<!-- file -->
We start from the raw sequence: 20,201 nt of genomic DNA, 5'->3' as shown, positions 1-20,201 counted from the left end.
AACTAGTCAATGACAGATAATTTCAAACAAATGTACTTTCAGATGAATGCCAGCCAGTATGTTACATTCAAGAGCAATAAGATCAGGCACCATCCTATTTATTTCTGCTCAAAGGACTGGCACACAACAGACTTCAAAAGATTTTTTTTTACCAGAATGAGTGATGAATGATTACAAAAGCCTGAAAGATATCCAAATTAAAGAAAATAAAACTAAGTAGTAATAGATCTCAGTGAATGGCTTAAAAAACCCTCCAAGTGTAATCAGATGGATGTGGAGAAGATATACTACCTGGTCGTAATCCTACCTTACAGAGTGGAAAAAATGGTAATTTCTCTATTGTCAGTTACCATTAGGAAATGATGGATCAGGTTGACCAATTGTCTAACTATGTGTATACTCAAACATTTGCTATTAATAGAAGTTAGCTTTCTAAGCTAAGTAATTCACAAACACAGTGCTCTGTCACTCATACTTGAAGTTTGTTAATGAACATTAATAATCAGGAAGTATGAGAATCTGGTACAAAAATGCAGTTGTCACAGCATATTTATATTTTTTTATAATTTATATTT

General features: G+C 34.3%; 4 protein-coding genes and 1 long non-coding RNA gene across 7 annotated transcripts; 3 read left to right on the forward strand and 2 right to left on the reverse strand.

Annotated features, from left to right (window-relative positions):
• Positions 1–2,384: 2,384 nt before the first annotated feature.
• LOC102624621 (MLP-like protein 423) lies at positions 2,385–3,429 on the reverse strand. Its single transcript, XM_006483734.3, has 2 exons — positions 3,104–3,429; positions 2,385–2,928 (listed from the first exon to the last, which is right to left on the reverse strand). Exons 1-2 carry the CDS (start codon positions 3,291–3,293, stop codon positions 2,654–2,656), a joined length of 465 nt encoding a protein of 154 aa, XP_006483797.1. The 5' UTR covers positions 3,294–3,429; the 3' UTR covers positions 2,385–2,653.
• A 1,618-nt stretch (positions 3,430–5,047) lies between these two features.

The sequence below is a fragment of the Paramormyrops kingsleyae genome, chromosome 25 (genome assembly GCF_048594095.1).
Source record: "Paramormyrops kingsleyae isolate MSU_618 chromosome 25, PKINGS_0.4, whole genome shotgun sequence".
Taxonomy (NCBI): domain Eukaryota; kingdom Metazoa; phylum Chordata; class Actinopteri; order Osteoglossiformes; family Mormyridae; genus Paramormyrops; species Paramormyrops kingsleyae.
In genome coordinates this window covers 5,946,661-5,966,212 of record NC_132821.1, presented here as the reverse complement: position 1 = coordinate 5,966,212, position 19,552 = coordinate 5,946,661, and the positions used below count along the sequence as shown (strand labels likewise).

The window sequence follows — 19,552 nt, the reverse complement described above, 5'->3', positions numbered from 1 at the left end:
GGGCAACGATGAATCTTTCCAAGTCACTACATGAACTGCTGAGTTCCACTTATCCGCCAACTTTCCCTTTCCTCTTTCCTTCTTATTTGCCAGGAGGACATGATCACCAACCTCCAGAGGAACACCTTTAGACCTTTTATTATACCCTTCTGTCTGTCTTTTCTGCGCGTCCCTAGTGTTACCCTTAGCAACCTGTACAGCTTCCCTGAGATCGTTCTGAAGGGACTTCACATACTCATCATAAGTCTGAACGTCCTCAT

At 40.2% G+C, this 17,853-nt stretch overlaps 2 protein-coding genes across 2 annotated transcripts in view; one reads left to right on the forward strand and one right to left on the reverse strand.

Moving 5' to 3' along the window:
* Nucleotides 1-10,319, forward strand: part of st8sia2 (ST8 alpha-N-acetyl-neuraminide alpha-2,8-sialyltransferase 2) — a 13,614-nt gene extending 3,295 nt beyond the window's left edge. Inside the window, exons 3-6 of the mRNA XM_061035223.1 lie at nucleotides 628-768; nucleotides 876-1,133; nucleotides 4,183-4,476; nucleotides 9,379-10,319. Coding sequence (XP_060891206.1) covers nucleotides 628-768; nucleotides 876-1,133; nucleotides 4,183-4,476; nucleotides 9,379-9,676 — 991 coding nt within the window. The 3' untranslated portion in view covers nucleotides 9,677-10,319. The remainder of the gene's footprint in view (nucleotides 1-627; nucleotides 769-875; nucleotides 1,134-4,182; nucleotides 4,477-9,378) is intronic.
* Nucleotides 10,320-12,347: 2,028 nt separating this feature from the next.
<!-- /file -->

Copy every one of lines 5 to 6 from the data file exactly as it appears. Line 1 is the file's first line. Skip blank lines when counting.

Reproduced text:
• Positions 1–2,384: 2,384 nt before the first annotated feature.
• LOC102624621 (MLP-like protein 423) lies at positions 2,385–3,429 on the reverse strand. Its single transcript, XM_006483734.3, has 2 exons — positions 3,104–3,429; positions 2,385–2,928 (listed from the first exon to the last, which is right to left on the reverse strand). Exons 1-2 carry the CDS (start codon positions 3,291–3,293, stop codon positions 2,654–2,656), a joined length of 465 nt encoding a protein of 154 aa, XP_006483797.1. The 5' UTR covers positions 3,294–3,429; the 3' UTR covers positions 2,385–2,653.